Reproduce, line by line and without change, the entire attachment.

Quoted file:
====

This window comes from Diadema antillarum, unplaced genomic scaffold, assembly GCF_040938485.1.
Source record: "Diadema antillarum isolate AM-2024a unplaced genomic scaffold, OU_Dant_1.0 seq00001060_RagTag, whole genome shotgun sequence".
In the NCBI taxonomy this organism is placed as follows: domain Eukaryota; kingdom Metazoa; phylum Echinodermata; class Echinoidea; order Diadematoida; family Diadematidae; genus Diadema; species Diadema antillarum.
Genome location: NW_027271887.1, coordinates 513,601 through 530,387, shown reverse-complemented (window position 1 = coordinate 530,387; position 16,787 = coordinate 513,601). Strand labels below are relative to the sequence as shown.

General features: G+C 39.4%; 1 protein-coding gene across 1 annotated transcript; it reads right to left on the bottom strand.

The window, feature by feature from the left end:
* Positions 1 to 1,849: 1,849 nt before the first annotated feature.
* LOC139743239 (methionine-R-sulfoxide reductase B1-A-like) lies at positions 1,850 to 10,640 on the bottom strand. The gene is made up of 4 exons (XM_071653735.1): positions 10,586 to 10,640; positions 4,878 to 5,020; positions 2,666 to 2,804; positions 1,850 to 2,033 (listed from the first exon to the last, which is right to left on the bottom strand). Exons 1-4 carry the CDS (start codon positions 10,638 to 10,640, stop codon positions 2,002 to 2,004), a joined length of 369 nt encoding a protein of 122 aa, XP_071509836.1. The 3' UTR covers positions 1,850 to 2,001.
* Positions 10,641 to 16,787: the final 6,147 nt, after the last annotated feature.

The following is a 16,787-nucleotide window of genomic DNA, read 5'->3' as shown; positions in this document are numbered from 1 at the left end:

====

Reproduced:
This window comes from Diadema antillarum, unplaced genomic scaffold, assembly GCF_040938485.1.
Source record: "Diadema antillarum isolate AM-2024a unplaced genomic scaffold, OU_Dant_1.0 seq00001060_RagTag, whole genome shotgun sequence".
In the NCBI taxonomy this organism is placed as follows: domain Eukaryota; kingdom Metazoa; phylum Echinodermata; class Echinoidea; order Diadematoida; family Diadematidae; genus Diadema; species Diadema antillarum.
Genome location: NW_027271887.1, coordinates 513,601 through 530,387, shown reverse-complemented (window position 1 = coordinate 530,387; position 16,787 = coordinate 513,601). Strand labels below are relative to the sequence as shown.

General features: G+C 39.4%; 1 protein-coding gene across 1 annotated transcript; it reads right to left on the bottom strand.

The window, feature by feature from the left end:
* Positions 1 to 1,849: 1,849 nt before the first annotated feature.
* LOC139743239 (methionine-R-sulfoxide reductase B1-A-like) lies at positions 1,850 to 10,640 on the bottom strand. The gene is made up of 4 exons (XM_071653735.1): positions 10,586 to 10,640; positions 4,878 to 5,020; positions 2,666 to 2,804; positions 1,850 to 2,033 (listed from the first exon to the last, which is right to left on the bottom strand). Exons 1-4 carry the CDS (start codon positions 10,638 to 10,640, stop codon positions 2,002 to 2,004), a joined length of 369 nt encoding a protein of 122 aa, XP_071509836.1. The 3' UTR covers positions 1,850 to 2,001.
* Positions 10,641 to 16,787: the final 6,147 nt, after the last annotated feature.

The following is a 16,787-nucleotide window of genomic DNA, read 5'->3' as shown; positions in this document are numbered from 1 at the left end: